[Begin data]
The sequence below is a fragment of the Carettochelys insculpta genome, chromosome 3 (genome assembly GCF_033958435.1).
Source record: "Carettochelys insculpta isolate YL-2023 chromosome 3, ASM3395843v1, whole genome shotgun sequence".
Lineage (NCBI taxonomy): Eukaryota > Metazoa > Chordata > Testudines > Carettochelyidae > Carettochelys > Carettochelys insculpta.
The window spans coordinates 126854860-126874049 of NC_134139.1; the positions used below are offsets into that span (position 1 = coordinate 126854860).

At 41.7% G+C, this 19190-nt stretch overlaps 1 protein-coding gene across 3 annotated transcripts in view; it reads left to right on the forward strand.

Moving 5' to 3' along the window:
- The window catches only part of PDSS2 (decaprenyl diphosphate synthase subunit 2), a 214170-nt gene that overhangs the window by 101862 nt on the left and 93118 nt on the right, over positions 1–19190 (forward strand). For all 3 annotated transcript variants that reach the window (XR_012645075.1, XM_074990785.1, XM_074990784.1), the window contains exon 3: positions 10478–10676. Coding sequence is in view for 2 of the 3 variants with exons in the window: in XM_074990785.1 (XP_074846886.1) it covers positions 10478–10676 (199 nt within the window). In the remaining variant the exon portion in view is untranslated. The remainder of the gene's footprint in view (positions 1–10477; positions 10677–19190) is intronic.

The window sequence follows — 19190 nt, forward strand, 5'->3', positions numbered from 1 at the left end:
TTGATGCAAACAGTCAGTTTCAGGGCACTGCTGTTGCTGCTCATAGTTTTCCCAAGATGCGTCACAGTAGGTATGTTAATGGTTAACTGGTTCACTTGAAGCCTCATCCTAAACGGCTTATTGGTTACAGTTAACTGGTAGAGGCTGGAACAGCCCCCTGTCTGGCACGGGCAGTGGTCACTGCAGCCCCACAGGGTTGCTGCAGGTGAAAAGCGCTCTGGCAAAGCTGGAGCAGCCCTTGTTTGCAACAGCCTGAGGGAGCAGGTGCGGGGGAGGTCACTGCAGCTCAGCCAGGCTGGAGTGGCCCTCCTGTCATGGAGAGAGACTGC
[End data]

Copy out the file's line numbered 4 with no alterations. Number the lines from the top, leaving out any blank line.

The window spans coordinates 126854860-126874049 of NC_134139.1; the positions used below are offsets into that span (position 1 = coordinate 126854860).